3) Being in this major is getting increasingly stressful to a point of being almost unnecessarily so. With the implementation of new core requirements and the "B or higher" requirement for such classes being in consideration, things are looking dim for most of the new ICS students. Granted, this (314) is the last core class that I must take, but I would be lying if I said that these classes are easy, in fact they are far from it. The possible "No Repeat" rule in conjunction with all of this makes ICS possibly the most high risk STEM major offered at UHM. And that's a scary thing for both new and current students. Simply getting a B- in 311, in my opinion the most difficult class in the curriculum, will weed out a lot of students, if they weren't already scared away from the harsh requirements. I believe that these requirements are more detrimental to the student. 

Three bad things about the ICS Program:

1) Not enough seats for certain classes. I have been wanting to take ICS 314 and ICS 332 for a while but was not able to as a sophomore. Now I am a junior and luckily I was able to get in those classes via overrides. Having extra seats or extra sections for those classes would be nice. Luckily, I still am on track for graduation despite this though I feel that ICS 314, a class that teaches professionalism and JavaScript, would have been beneficial for me to take as a sophomore.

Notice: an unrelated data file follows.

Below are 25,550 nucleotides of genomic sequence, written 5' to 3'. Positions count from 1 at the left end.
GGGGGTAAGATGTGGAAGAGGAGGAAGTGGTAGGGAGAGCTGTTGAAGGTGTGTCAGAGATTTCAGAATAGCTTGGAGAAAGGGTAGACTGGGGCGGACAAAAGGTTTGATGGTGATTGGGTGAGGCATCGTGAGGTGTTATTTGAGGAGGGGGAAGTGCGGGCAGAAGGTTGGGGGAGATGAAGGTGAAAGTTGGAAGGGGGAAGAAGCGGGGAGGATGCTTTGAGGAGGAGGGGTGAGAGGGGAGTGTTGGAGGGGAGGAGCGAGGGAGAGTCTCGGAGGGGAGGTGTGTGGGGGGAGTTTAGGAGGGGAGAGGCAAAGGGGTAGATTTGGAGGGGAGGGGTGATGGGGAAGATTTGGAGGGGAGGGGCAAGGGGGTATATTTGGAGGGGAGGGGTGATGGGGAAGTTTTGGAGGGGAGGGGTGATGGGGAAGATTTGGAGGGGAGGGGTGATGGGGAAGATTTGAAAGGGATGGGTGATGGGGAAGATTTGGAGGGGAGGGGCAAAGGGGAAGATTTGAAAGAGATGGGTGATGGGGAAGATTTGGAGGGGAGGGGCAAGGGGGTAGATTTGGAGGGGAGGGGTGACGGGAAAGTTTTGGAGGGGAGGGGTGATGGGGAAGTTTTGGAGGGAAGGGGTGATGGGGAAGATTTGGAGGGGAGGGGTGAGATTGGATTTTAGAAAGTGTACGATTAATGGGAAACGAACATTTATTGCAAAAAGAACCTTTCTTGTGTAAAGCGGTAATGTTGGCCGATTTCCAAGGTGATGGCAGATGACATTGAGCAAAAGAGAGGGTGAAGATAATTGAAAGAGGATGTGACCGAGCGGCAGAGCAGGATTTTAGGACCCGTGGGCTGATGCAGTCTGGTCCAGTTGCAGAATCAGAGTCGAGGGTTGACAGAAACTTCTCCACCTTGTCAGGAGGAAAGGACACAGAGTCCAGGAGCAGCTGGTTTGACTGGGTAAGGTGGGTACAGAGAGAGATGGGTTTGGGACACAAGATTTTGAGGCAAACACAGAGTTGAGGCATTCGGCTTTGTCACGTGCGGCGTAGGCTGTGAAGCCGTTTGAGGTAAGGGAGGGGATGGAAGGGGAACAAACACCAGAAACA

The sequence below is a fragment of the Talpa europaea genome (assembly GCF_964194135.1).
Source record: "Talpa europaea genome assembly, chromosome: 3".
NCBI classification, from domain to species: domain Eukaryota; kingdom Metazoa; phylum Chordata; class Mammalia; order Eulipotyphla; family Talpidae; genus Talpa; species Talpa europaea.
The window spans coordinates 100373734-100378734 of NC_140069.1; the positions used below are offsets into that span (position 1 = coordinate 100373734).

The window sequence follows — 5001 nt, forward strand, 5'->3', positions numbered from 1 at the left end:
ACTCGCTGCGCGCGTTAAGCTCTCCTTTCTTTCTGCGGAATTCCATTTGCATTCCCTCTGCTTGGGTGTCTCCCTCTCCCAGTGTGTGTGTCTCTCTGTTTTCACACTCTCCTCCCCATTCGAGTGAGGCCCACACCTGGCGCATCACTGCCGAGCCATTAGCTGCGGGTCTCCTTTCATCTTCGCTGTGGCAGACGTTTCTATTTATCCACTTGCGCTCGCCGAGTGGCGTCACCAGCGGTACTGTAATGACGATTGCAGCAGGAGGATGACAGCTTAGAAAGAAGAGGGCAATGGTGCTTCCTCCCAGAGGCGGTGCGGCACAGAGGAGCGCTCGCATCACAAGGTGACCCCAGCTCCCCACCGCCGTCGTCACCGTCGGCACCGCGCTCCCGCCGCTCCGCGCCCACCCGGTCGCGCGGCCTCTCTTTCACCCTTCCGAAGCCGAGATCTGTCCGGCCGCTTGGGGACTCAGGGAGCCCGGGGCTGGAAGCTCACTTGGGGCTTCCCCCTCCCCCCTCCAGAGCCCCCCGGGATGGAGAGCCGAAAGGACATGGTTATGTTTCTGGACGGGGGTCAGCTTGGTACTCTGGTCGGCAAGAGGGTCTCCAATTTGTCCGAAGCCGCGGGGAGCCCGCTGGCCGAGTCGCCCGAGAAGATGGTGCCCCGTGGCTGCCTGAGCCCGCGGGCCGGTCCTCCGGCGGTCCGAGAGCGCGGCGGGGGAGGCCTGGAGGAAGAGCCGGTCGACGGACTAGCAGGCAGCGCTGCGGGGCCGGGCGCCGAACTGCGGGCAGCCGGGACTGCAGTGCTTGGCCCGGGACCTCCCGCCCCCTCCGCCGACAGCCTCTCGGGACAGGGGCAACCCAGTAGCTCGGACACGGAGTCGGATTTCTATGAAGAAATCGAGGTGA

2) More classes that focuses on UI design. Although this does seem like something that would belong in the ACM or ART department, I feel that UI iDesign s a growing field in the world of tech especially at larger companies like Google and Microsoft. Its nice that ICS 314 and ICS 464 focuses on the human aspect of design and computers but I feel that there should be some classes in the ICS department that allows students to learn more about UI Design and take on UI Design projects as undergraduates to have a decent portfolio in UI Design if they were to pursue a career in this vs. a whole bunch of students from Stanford, UW, etc. who already have a portfolio when they're applying for jobs.